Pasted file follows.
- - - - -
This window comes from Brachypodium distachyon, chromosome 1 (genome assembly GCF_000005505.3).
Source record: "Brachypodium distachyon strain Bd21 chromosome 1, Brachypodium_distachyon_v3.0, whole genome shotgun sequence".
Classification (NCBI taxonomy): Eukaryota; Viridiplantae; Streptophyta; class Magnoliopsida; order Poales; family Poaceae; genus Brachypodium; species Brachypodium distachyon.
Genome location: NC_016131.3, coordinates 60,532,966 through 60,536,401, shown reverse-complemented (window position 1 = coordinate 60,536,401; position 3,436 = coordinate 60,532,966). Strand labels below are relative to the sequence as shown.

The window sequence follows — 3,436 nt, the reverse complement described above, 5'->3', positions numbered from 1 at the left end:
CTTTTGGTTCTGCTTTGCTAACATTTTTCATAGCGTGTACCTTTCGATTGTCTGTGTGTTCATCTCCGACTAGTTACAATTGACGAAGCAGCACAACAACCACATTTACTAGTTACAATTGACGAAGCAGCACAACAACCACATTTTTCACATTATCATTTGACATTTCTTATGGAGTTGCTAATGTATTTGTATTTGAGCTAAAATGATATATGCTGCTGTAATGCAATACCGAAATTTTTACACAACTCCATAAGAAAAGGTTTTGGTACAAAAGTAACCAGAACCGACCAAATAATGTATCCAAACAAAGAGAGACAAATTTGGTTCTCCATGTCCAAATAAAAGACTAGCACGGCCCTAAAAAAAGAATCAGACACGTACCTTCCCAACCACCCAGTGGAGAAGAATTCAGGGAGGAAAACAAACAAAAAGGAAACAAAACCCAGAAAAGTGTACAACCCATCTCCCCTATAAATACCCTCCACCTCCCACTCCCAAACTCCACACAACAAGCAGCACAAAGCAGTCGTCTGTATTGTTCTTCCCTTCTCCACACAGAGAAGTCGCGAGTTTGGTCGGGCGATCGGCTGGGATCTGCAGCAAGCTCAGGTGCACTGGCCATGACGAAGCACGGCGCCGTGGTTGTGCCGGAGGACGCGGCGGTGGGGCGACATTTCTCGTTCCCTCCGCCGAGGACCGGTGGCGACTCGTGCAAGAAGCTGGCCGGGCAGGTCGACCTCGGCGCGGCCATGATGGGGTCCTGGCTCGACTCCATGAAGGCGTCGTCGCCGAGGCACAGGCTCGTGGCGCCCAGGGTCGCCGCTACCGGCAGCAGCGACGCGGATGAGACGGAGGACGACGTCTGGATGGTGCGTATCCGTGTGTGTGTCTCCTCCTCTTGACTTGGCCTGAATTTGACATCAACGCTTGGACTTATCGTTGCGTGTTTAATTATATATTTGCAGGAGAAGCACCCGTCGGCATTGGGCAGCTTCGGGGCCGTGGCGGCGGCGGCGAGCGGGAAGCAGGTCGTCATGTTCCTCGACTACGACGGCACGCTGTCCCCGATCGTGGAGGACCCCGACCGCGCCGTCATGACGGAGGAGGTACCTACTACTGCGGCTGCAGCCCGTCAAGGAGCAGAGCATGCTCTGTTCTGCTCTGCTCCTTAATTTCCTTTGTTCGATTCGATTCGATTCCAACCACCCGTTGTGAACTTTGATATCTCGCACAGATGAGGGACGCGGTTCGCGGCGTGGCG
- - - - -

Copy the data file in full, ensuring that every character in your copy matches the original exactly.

This window comes from Brachypodium distachyon, chromosome 1 (genome assembly GCF_000005505.3).
Source record: "Brachypodium distachyon strain Bd21 chromosome 1, Brachypodium_distachyon_v3.0, whole genome shotgun sequence".
Classification (NCBI taxonomy): Eukaryota; Viridiplantae; Streptophyta; class Magnoliopsida; order Poales; family Poaceae; genus Brachypodium; species Brachypodium distachyon.
Genome location: NC_016131.3, coordinates 60,532,966 through 60,536,401, shown reverse-complemented (window position 1 = coordinate 60,536,401; position 3,436 = coordinate 60,532,966). Strand labels below are relative to the sequence as shown.

The window sequence follows — 3,436 nt, the reverse complement described above, 5'->3', positions numbered from 1 at the left end:
CTTTTGGTTCTGCTTTGCTAACATTTTTCATAGCGTGTACCTTTCGATTGTCTGTGTGTTCATCTCCGACTAGTTACAATTGACGAAGCAGCACAACAACCACATTTACTAGTTACAATTGACGAAGCAGCACAACAACCACATTTTTCACATTATCATTTGACATTTCTTATGGAGTTGCTAATGTATTTGTATTTGAGCTAAAATGATATATGCTGCTGTAATGCAATACCGAAATTTTTACACAACTCCATAAGAAAAGGTTTTGGTACAAAAGTAACCAGAACCGACCAAATAATGTATCCAAACAAAGAGAGACAAATTTGGTTCTCCATGTCCAAATAAAAGACTAGCACGGCCCTAAAAAAAGAATCAGACACGTACCTTCCCAACCACCCAGTGGAGAAGAATTCAGGGAGGAAAACAAACAAAAAGGAAACAAAACCCAGAAAAGTGTACAACCCATCTCCCCTATAAATACCCTCCACCTCCCACTCCCAAACTCCACACAACAAGCAGCACAAAGCAGTCGTCTGTATTGTTCTTCCCTTCTCCACACAGAGAAGTCGCGAGTTTGGTCGGGCGATCGGCTGGGATCTGCAGCAAGCTCAGGTGCACTGGCCATGACGAAGCACGGCGCCGTGGTTGTGCCGGAGGACGCGGCGGTGGGGCGACATTTCTCGTTCCCTCCGCCGAGGACCGGTGGCGACTCGTGCAAGAAGCTGGCCGGGCAGGTCGACCTCGGCGCGGCCATGATGGGGTCCTGGCTCGACTCCATGAAGGCGTCGTCGCCGAGGCACAGGCTCGTGGCGCCCAGGGTCGCCGCTACCGGCAGCAGCGACGCGGATGAGACGGAGGACGACGTCTGGATGGTGCGTATCCGTGTGTGTGTCTCCTCCTCTTGACTTGGCCTGAATTTGACATCAACGCTTGGACTTATCGTTGCGTGTTTAATTATATATTTGCAGGAGAAGCACCCGTCGGCATTGGGCAGCTTCGGGGCCGTGGCGGCGGCGGCGAGCGGGAAGCAGGTCGTCATGTTCCTCGACTACGACGGCACGCTGTCCCCGATCGTGGAGGACCCCGACCGCGCCGTCATGACGGAGGAGGTACCTACTACTGCGGCTGCAGCCCGTCAAGGAGCAGAGCATGCTCTGTTCTGCTCTGCTCCTTAATTTCCTTTGTTCGATTCGATTCGATTCCAACCACCCGTTGTGAACTTTGATATCTCGCACAGATGAGGGACGCGGTTCGCGGCGTGGCG